para leer en español: http://www.jornada.unam.mx/2011/09/14/politica/021n1pol
Paramilitaries Surround Zapatista Village and Threaten to Kill Everyone, the Junta denounces
** We will defend our land against whatever takes place, the autonomous authorities of San Patricio warn
By: Hermann Bellinghausen, Envoy
San Cristóbal de las Casas, Chiapas, September 13
The Good Government Junta (Junta) New Seed That Is Going To Produce, Zapatista Caracol of Roberto Barrios, in the state’s Northern Zone, denounced that San Patricio community, in La Dignidad autonomous municipality (Sabanilla official municipality), is surrounded by more than one hundred paramilitaries from different communities in Tila and Sabanilla, who fire shots, have blocked all the roads, have burned 18 hectáreas in the last few hours, looting milpas, and they threaten to assassinate the Zapatistas that refuse to abandon their lands.
The aggressors –from officialist groups– hold fast to the sadly famous paramilitary group Paz y Justicia, that devastated the area during the decade after the 1994 Zapatista Uprising. They come from Ostelukum, El Porvenir, Los Naranjos, Velasco Suárez and Unión Hidalgo. Rogelio Ramírez Vázquez, the Tila municipal policeman Mario Vázquez Cruz and Samuel Díaz Díaz, from Sabanilla head them.
The Junta describes the threats and aggressions as “very critical and unsupportable,” and gives a recent account: last September 7, three alleged paramilitaries (Ambrocio Díaz Gómez, Santiago Díaz Cruz and Miguel Díaz Díaz) were present at the home of an autonomous authority of San Patricio and threatened “that they are going to enter to invade and evict the community, because it is not paying the property tax, as a pretext for entering to provoke, that if they don’t deliver the lands willingly they will enter to massacre everyone; the first thing that they say they are going to do is kill three of our compañeros so that the rest seek shelter in other places without defending themselves.”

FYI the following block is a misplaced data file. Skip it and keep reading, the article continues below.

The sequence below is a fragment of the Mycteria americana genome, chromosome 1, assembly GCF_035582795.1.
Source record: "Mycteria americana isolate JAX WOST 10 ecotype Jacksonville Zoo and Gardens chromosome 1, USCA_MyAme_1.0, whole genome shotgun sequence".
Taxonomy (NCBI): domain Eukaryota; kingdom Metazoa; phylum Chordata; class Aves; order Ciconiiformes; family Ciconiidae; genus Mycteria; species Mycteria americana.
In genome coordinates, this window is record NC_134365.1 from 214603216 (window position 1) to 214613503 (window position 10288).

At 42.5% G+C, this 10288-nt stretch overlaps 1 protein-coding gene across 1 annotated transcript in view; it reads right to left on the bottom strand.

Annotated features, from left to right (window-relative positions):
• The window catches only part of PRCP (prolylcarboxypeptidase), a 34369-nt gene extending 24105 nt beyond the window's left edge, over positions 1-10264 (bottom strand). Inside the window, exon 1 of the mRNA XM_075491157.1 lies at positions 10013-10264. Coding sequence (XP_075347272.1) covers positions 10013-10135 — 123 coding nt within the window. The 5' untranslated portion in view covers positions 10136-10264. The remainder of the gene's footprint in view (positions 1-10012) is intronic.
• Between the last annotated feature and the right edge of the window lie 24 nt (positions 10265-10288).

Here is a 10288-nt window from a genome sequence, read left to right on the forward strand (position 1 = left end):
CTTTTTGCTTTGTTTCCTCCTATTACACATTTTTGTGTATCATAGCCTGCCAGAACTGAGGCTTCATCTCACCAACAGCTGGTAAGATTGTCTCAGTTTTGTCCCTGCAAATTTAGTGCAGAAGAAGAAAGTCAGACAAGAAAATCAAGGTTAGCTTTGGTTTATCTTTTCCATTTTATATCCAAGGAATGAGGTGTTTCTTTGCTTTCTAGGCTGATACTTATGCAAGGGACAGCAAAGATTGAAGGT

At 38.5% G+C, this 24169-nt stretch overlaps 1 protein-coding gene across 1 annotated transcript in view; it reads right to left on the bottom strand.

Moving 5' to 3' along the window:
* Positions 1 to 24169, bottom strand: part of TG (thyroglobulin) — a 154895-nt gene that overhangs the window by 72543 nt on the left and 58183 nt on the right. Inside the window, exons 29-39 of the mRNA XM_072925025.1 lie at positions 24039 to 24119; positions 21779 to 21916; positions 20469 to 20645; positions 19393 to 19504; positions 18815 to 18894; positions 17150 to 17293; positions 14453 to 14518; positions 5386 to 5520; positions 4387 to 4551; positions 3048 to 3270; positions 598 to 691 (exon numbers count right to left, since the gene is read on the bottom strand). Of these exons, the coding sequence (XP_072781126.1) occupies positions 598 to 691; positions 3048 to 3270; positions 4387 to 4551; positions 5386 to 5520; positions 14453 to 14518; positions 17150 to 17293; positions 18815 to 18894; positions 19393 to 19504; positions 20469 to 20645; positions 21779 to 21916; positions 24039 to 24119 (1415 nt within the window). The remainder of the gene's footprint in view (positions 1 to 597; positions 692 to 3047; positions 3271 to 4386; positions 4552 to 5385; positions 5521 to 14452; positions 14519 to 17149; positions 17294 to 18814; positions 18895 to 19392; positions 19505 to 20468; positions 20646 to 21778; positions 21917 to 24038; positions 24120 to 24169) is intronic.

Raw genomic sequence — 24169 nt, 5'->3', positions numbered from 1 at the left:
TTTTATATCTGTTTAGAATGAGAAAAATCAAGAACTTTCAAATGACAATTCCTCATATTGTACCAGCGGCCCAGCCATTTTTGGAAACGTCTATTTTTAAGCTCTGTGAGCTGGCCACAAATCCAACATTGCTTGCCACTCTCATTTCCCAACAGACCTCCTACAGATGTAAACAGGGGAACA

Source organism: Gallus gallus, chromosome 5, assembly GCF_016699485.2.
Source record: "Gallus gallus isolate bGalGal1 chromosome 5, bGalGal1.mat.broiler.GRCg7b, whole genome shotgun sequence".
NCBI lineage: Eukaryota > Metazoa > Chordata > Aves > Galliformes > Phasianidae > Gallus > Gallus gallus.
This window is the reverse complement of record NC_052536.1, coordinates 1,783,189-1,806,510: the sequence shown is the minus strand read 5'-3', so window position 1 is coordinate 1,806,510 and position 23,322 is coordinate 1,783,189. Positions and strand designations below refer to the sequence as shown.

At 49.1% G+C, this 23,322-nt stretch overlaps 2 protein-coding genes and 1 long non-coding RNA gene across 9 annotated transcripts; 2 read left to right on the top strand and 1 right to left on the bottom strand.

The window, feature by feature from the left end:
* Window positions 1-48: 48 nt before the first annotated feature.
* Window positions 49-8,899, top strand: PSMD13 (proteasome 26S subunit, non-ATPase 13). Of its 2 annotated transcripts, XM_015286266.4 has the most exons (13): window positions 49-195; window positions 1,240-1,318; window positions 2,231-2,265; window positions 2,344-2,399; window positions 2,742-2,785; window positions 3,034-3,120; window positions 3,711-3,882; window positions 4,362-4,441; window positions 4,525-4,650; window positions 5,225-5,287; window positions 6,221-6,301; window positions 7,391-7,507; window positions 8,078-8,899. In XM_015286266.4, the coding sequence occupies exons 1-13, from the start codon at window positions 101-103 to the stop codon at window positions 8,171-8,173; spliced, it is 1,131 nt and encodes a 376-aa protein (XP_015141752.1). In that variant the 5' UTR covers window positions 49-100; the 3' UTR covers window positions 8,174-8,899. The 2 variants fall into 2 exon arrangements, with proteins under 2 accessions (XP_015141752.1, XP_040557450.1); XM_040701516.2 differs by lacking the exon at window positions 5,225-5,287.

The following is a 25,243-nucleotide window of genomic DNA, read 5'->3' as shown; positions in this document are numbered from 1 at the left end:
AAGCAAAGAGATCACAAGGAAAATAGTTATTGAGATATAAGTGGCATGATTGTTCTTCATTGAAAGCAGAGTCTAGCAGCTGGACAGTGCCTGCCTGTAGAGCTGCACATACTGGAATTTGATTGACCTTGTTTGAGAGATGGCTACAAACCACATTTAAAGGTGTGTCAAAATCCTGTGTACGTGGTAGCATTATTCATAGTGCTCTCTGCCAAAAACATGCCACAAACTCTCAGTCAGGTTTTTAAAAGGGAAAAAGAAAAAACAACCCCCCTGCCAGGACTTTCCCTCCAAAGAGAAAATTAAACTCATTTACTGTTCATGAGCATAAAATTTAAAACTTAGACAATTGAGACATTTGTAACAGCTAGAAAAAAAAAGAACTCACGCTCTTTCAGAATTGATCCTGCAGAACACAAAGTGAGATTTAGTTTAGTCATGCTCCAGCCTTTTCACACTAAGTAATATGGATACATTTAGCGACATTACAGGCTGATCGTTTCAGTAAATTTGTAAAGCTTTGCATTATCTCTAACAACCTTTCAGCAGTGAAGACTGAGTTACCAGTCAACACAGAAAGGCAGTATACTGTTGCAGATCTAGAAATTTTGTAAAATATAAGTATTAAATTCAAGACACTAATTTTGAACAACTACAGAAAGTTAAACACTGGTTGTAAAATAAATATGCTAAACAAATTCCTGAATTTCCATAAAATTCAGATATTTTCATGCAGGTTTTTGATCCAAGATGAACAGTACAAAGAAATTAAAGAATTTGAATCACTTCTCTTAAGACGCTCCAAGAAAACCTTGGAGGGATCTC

On September 10, “these paramilitaries fired several shots on the edge of the community.” That night, some 100 aggressors were positioned 200 meters from the community and they camped in the “the big house that was the finquero’s.” We’re dealing with lands recuperated by the Zapatistas fifteen years ago. At daybreak on September 11, “several shots were heard from the same position. At 10 o’clock they began to cut all the mature trees in the community pasture.” Later they cut all the milpas around where the aggressors are positioned “and took it to their houses.”
They sacrificed two pigs that “they tried out” from a Zapatista on the outskirts of San Patricio, and another one “was injured from a machete blow.” At 3:00 in the afternoon there were nine shots, “they destroyed the collective pasture’s wire fence and burned 18 hectares.” In the wee hours of the morning of September 12 “the paramilitaries fired diverse shots with high-caliber weapons.”
The paramilitary leader Samuel Díaz Díaz had threatened Manuel Cruz Guzmán, official authority San Patricio’s commission, that the Zapatistas “have to be evicted, and that now their firearms are prepared, which are of different calibers.”
These “paramilitary criminals –the Junta says– go around stealing in different communities and now they act against our compañeros, they watch them in their milpas and on the roads, day and night, and the EZLN’s support bases cannot go out to work their fields.”
Currently, “the paramilitary invaders are distributed in the woods, on the roads, so that if any of our compañeros and compañeras go out to look for their necessities they stop them to interrogate them, torture them and murder them at one time.”
The Junta maintains: “Our compañeros and compañeras are in grave danger” at the same time it warns that they will defend the land recuperated “against whatever takes place.” It places responsibility for the situation and for what may happen on the government of Juan Sabines Guerrero and the mayors of Sabanilla, Jenaro Vázquez López, and Tila, Sandra Luz Cruz Espinoza.
Originally Published in Spanish by La Jornada
Wednesday, September 14, 2011